While sites such as Page-Ladson in Florida, Paisley Caves in Oregon, and several sites in Texas have radiocarbon dates that place them slightly after this event, the majority of the recent finds have been along the Pacific Coast of the Americas. The well-known site of Monte Verde in Chile, for example, holds the distinction of being the first archaeological site widely accepted by the scientific community to be of pre-Clovis age. Continued discoveries of sites in British Columbia in western Canada, especially the recent ancient village site on Triquet Island, almost annually push back the age of the oldest sites along the Pacific Coast, while finds along the Pacific Coast of Mexico have provided further insights into the maritime technologies of the early coastal communities in the Americas.14 The oldest firmly established occupation of the Americas has been discovered at the site of Cooper’s Ferry in what is today western Idaho.15 A direct line up the Columbia River to the location of the site links it to the Pacific Coast. No mere handful of flakes or dubious context mars the incredibly well-documented dataset produced by this site. Caches of tools, animal remains, hearths, and well over 100,000 undisputed artifacts make this site, dated to almost 16,000 years old, the current standard for research into the Pleistocene of the Americas. Given that at this time, the “ice-free corridor” through the continental glaciers then covering northern North America had not yet opened, the only route available for the Cooper’s Ferry people would have been along the coastal margin of the continent. That being said, there is nothing in the technology employed by the people who inhabited the banks of the Salmon River (a tributary of the Columbia River) 16,000 years ago that necessarily speaks of a coastal way of life. Understandably, by the time these ancestral First Nations people reached this spot deep in the North American continent, they would not have need for many of the accoutrements of a coastal people.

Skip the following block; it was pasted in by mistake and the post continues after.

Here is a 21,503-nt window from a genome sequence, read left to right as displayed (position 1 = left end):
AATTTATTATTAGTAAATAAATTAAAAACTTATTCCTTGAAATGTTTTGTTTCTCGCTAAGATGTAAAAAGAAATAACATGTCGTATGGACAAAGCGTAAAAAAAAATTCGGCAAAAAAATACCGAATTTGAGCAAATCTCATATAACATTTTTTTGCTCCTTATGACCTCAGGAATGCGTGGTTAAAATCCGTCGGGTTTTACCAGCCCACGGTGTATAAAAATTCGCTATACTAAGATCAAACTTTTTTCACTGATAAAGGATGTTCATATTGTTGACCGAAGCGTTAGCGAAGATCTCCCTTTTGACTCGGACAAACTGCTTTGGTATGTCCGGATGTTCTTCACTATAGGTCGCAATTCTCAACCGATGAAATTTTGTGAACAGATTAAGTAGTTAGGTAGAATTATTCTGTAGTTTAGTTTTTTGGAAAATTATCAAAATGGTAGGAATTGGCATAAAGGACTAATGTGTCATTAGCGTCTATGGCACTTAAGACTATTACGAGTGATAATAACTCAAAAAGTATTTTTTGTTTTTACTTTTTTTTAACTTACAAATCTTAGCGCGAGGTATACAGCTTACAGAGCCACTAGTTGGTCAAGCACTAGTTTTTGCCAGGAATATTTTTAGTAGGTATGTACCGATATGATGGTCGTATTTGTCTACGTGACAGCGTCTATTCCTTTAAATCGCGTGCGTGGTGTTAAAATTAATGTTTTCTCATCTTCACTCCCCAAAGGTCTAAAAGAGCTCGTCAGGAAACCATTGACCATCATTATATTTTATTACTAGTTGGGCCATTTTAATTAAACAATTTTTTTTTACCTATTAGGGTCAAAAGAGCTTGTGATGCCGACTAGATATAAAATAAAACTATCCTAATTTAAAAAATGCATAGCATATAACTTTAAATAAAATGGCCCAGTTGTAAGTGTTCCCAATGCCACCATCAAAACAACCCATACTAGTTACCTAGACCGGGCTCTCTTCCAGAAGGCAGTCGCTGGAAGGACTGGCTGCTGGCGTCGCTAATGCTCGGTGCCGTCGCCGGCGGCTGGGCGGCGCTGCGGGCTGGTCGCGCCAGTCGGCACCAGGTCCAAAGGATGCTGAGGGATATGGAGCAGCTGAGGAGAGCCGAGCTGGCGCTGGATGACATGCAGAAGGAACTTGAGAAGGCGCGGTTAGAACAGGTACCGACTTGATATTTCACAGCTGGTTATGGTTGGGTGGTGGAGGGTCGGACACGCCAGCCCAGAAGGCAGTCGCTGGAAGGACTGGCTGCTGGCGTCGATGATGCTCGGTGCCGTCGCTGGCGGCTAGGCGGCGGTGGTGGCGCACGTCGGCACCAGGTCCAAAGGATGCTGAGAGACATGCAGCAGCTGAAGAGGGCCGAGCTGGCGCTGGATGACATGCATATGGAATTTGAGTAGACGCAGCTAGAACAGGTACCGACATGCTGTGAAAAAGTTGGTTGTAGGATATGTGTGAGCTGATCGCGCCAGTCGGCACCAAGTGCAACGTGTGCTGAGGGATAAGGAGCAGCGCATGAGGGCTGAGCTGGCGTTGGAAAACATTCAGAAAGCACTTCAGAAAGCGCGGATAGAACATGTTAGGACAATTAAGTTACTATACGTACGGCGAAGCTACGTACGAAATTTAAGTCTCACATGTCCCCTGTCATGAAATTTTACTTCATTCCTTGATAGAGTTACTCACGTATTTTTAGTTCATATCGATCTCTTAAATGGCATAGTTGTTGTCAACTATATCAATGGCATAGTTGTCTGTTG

Having mentioned that the disruption of climate change was likely one of the major factors in driving the migrations into the Americas, it is also worthwhile to discuss some of the factors that could have enabled people to accomplish such a grand feat. While keeping in mind that all these events described predate the development of agriculture or any domesticated animals other than humanity’s faithful companion, the dog, the participants would have necessarily practiced a hunting and gathering way of life.16 A widely held principle is that hunter and gatherer subsistence practices require extensive knowledge of available raw material resources, landscapes, animal behavior, weather patterns, plant pharmacology, and general “nature lore.” This knowledge is passed on from generation to generation and forms the most critical means by which foraging populations are able to survive and even thrive in sometimes-harsh conditions that can be untenable for agriculturally based communities. While models for migrations into the Americas often talk about the possibility of movements or habitation given environmental parameters, it is whether actual human communities are able to take advantage of particular environments that enables their settlement. While the empirical data for the capacity to hunt large game in the Americas was discovered nearly 100 years ago, it has only been in the last decade that evidence for the technologically sophisticated exploitation of marine environments has come to light, some of it on a remote desert island off the Pacific Coast of northwest Mexico (Figure 2).